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Top trends retail leadership needs to know for 2020

The customer is no longer just 'king'; they have become all-knowing, all-powerful 'super beings' driving innovation, and retailers need to listen up to stay ahead and maintain their relevancy.

Credit: Getty

These customer ‘super beings’ expect tech-led, seamless experiences that also achieve social good. This is pushing rapid change, which, arguably, many retailers are failing to keep pace.

For retailers to be successful, it is crucial to get the right leadership which means building the necessary skill sets through intelligent talent management and succession planning.

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2020 retail trends: Phygital, sustainability and omnichannel


What might be surprising to many is that physical shops will make a comeback by combining the physical and digital into a ‘Phygital’ experience. Retailers cannot have a one or the other strategy (e-commerce versus bricks and mortar). Consumers still want to visit physical stores, interact with other people and get expert advice.

Retailers will need to integrate tech with a human aspect in stores, rather than the unmanned kiosks that have been a talking point recently (although these will have a niche as convenience outlets that carry limited stock). Technology will be used in-store to support the customer experience coupled with having knowledgeable shopping assistance. Examples of local retailers integrating shopping with experience include Edgars, Ackermans and Foschini.

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Employees working in these stores will need to be highly skilled who can blend technological tools with memorable customer experiences. Retailers will be expected to invest more in their talent development and pipeline, through intensive training and coaching.

Sustainability is becoming increasingly important and will need to be a crucial part of strategy development for innovative retailers. Consumers want to know where and how products are sourced and made, and what impact this will have on the environment.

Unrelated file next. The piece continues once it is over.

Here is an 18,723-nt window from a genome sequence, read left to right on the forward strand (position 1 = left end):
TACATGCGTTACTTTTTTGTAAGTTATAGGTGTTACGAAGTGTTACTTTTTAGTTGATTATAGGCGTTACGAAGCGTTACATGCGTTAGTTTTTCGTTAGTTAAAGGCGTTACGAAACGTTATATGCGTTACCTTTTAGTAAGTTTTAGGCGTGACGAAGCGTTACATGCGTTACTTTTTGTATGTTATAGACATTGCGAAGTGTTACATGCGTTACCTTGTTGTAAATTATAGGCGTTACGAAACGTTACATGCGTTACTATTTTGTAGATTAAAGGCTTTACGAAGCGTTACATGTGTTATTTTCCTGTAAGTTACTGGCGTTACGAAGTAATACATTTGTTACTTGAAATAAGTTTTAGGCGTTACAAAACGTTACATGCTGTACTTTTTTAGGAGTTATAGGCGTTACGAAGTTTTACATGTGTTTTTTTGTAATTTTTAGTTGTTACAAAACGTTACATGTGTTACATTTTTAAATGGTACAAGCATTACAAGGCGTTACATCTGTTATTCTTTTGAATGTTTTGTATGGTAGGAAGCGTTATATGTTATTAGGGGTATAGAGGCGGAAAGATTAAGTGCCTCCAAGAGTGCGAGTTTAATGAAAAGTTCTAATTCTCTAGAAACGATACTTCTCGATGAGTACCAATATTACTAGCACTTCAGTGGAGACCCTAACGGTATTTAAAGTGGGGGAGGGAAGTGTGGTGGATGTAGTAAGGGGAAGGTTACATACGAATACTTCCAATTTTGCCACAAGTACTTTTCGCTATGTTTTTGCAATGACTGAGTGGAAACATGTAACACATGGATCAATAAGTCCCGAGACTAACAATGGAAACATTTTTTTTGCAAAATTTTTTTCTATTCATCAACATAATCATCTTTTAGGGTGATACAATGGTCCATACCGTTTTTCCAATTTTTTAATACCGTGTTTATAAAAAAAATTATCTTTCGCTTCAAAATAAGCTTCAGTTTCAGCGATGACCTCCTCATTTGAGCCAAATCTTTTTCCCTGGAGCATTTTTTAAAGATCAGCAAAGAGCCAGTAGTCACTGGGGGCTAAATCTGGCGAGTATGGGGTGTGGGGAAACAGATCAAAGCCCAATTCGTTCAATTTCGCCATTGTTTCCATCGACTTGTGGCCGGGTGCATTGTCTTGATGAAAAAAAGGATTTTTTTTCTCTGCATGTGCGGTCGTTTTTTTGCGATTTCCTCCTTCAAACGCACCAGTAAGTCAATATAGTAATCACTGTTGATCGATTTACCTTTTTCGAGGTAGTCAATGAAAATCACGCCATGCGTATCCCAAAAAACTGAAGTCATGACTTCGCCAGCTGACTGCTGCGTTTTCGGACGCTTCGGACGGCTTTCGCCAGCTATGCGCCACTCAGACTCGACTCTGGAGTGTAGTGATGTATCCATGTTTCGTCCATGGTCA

Take, for example, the new Marks & Spencer store in Clapham Junction selling plastic-free, locally harvested herbs with Infarm; or The Body Shop’s plastic-free refills at its Bond Street store. It is not enough to merely roll out these concepts in one or two London flagships; to stay ahead, retailers need to be bold and make it convenient for shoppers all over the country to make sustainable choices.

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This will certainly be a challenge, as findings from Odgers Berndtson’s leadership poll show a very high number of senior executives in the fashion and retail sectors struggling to deliver greater sustainability. Most (75%) believe only greater regulation will result in real change in this regard.

In 2020, the hope is that all retailers will realise and accept that omnichannel is essential to remain relevant in the retail sector. If they don’t invest now, this could lead them to the retail graveyard. Retailers might not have an effective omnichannel strategy in place but is a crucial element to deliver effective customer experience.

The skills of the retail workplace in 2020


Along with ‘super beings’ expecting super experiences, there are also ‘super jobs'. Deloitte’s 2019 Global Human Capital Trends report found that with advances in robotics and artificial intelligence, almost every job can be ‘customised’ to create new, hybrid work categories. Deloitte defines a 'super job' as a hybrid that merges technical and soft skills, combining traditional jobs into integrated roles that up efficiency and productivity.

Retailers need to scenario plan the kinds of capabilities they need, then build super jobs around these, to maximise machines, the gig economy, and human skills like creativity and curiosity. Going forward, leaders need to build teams to be inclusive and collaborative, with the culture and capabilities to be agile and iterative.

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[[In an extremely tough economic climate, retailers need to identify and fill pivotal roles to acquire the right skills to continuously push innovation. This calls for continuous pipelines of diverse talent and retailers need to proactively look ahead and succession plan to groom the right candidates for roles well in advance.
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About the author

Lauren van Halderen is joint Managing Director at Odgers Berndtson SA, and Andrew Jennings is the Global Retail Executive and former Woolworths Group MD.
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